For a long time I deliberately refused to connect the animal in the van with the meat on my plate, even though I liked to eat it rare and bloody. And the realisation that I was choosing to ignore it, that I could choose not to take part in that system, was what turned me veggie again. I realised that I couldn’t kill an animal if I needed to eat and I didn’t want someone doing it for me.

However, I never once thought I would be vegan.

Veganism always seemed like a such a significant commitment. It seemed to involve radical lifestyle changes, experimenting with pulses and spending hours in health food shops considering different ways of getting protein. I was never going to go vegan, I reassured myself; that’s far too “out there”.

And yet, that open secret I mentioned earlier came back to haunt me. We all know what happens in the animal product industry but often choose not to think about it. We know that, to produce milk, cows are repeatedly impregnated and separated from their calves so they can’t nurse them. We know that the lives of male calves and chicks can be incredibly short. And we all know that the cows and chickens which give us those products all end up in the food chain anyway. Egg laying hens, which have a life expectancy of up to eight years, are normally slaughtered after one to two years while dairy cows, which have a life expectancy of 20 years, are generally slaughtered after five.

Yes, I know that sounded a bit preachy and judgemental but, believe me, it wasn’t meant to be. I’ve known those things for a long time but only became vegan last summer. It is easy to disconnect the cows in the milking shed from the bar of milk chocolate, and difficult to think about the life expectancy of a chicken when you are eating a fried egg (and believe me, I still miss fried eggs like you wouldn’t believe). But eating meat and animal products in the 21st century is a choice as much as veganism is. We all look at the information and draw different conclusions. Mine was that I didn’t really want anything to do with that system any more.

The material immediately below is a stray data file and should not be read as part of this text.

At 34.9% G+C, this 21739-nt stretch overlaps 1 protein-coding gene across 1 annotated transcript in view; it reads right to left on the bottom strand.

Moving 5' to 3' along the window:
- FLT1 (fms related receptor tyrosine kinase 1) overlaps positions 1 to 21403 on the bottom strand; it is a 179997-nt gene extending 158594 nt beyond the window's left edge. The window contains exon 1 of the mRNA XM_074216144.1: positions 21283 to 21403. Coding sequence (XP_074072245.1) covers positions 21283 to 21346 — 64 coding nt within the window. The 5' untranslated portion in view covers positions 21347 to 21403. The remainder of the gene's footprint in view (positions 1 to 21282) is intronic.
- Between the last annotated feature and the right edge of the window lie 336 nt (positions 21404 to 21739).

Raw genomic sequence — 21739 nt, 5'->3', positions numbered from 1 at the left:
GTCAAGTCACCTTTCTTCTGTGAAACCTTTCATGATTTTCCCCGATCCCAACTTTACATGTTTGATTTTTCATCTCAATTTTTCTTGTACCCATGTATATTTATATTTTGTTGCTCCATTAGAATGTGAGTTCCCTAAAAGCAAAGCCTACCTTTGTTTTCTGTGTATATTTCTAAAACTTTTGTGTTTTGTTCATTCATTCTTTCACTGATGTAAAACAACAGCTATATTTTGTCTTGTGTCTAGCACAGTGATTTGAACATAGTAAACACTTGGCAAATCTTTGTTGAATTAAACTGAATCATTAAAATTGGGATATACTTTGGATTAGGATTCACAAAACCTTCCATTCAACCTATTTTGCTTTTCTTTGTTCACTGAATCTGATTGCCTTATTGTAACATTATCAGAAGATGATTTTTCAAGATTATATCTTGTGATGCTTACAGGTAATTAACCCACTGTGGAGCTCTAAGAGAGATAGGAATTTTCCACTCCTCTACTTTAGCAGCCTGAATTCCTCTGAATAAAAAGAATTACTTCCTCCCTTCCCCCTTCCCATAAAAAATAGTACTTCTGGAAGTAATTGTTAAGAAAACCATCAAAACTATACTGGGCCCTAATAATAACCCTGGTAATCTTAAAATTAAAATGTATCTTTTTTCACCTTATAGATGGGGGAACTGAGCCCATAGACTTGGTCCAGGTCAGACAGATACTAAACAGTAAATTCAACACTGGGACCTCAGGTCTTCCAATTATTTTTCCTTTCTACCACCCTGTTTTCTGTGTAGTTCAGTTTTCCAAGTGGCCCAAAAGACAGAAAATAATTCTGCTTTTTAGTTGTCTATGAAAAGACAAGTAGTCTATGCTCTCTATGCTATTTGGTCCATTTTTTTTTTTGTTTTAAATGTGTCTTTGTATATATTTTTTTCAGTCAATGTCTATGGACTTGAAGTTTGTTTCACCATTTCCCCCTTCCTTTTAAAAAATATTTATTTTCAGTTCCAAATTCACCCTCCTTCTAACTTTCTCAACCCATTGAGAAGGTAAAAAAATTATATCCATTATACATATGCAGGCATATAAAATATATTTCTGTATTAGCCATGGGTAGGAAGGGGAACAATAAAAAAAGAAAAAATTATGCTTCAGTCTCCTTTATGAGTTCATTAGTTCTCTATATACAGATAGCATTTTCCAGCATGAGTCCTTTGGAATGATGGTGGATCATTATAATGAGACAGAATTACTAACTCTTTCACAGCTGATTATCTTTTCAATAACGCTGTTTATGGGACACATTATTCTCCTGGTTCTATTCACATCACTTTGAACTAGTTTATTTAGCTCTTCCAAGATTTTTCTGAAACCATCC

For all of my altruistic deliberations, the decision to go vegan came down to a very pragmatic question: what could I eat? Having gone veggie, I had already sacrificed the most delicious thing in the world – chicken fried rice. I had perfected a veggie version of it and used it as a way of putting off turning vegan: “I can’t possibly go vegan” I explained to a friend “because I’ve only just found a product that is a convincing replacement for chicken in fried rice.” When she pointed out to me that the product was vegan and I wouldn’t have to give it up again, being a vegan seemed possible. I spent a few weeks investigating local supermarkets and stores, going vegan without any fanfare to see whether it was sustainable. To my amazement, it was surprisingly easy.

Yes, I’ve had to give up things I love but I have found new things I love instead. I was never a big fan of ice cream but, since becoming vegan, I’ve eaten more of the stuff (dairy free of course) than I ever did before. Despite the ice cream binges, my doctors are incredibly happy with me and my cholesterol level, and have helped me work out what supplements I need. Overall, it has helped me feel healthier and introduced me to new things I would never have tried before. Having said that, the lunch I eat at work looks surprisingly similar to that of my colleagues; sandwiches, crisps, a biscuit or sweet. I don’t spend all morning soaking lentils just so I can survive lunch time (I save that joy for the weekend!).

Veganism is a choice, and a surprisingly easy one to take in 2018. Try going to one of the vegan fairs which are popping up in most towns and cities these days. Try a vegan cup cake or a 'not dog'. Or maybe just try a vegan dish when you go out for lunch, like I did when I met James for lunch in Marlborough. You may be surprised by just how good they taste.

For more information on veganism, please visit The Vegan Society and follow Andrew on Instagram: @ ajanderson72